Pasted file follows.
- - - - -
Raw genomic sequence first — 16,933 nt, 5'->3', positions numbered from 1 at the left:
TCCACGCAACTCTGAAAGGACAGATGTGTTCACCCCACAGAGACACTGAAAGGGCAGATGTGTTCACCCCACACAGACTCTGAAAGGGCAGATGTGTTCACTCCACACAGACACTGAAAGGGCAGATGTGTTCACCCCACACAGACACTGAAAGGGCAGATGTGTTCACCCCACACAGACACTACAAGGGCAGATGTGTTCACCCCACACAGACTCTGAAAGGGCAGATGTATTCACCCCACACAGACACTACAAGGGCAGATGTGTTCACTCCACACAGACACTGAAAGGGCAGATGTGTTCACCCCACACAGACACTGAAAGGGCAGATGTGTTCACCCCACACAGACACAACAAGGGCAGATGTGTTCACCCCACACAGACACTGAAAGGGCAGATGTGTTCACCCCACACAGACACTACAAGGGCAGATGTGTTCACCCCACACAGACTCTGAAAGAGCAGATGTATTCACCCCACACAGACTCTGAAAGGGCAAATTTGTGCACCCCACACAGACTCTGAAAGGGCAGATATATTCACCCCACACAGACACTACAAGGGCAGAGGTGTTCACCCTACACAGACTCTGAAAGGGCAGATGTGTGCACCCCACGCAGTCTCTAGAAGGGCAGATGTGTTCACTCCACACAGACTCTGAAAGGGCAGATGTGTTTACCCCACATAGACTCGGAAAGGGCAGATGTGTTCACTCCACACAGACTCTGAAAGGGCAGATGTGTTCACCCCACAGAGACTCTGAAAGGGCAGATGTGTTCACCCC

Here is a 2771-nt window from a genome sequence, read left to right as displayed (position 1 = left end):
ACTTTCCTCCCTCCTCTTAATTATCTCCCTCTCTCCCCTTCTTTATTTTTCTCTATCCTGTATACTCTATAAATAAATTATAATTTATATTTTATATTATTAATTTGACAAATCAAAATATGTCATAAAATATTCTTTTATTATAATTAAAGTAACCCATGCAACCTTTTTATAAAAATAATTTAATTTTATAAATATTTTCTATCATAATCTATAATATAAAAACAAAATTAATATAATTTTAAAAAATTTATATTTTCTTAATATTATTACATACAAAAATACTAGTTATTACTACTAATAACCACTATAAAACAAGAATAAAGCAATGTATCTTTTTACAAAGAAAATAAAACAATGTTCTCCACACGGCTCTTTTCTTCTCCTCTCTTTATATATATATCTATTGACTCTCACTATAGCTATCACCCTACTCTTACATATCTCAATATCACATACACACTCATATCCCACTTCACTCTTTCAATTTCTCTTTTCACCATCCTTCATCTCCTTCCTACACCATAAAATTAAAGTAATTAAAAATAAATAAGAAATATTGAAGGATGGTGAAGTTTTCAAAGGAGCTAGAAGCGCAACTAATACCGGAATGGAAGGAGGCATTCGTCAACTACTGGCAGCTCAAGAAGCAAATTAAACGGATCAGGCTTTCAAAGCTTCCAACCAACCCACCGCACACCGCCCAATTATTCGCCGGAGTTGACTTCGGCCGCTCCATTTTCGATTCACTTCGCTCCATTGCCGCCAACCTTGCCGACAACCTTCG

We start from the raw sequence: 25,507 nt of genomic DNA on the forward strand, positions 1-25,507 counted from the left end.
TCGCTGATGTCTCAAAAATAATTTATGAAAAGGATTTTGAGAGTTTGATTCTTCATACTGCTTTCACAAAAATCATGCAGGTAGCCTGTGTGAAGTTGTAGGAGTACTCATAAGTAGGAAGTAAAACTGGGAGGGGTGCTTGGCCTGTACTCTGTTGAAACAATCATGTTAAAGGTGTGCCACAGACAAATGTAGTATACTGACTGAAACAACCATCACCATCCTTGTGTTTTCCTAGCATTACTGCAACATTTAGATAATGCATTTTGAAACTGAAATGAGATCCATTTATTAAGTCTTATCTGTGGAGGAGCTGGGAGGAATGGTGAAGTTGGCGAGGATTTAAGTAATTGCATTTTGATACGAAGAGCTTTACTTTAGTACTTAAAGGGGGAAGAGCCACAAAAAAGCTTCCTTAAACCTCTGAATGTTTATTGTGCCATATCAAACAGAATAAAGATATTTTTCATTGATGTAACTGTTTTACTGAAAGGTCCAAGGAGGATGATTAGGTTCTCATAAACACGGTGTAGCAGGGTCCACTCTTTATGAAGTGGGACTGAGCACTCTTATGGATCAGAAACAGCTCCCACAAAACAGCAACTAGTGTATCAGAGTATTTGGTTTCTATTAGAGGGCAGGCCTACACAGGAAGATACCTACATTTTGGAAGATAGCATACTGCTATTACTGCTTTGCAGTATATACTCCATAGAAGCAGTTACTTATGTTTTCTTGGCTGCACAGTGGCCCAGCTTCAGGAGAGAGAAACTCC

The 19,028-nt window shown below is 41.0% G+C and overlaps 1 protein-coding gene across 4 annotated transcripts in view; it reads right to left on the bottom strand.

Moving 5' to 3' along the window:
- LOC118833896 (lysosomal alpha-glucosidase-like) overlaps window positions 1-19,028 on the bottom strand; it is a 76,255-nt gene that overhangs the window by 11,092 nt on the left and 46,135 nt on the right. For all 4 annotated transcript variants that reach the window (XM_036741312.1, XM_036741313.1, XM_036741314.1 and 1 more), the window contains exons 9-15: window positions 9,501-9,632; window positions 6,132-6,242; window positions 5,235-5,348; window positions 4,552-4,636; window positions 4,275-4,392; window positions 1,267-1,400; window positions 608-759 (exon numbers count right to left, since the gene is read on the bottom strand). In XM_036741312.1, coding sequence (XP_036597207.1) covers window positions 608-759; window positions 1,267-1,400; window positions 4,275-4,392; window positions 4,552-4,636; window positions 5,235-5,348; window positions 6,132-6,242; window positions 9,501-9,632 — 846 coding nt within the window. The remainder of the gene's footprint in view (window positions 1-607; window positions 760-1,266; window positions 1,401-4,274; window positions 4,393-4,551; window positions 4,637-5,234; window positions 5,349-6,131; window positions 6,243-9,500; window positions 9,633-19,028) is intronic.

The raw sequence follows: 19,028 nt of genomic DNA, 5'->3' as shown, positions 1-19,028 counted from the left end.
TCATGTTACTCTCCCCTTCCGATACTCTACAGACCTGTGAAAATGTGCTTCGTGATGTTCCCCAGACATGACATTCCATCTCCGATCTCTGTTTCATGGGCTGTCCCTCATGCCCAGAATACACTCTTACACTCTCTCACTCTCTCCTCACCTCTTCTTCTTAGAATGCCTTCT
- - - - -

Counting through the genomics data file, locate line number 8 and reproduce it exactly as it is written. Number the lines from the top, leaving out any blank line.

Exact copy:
Moving 5' to 3' along the window: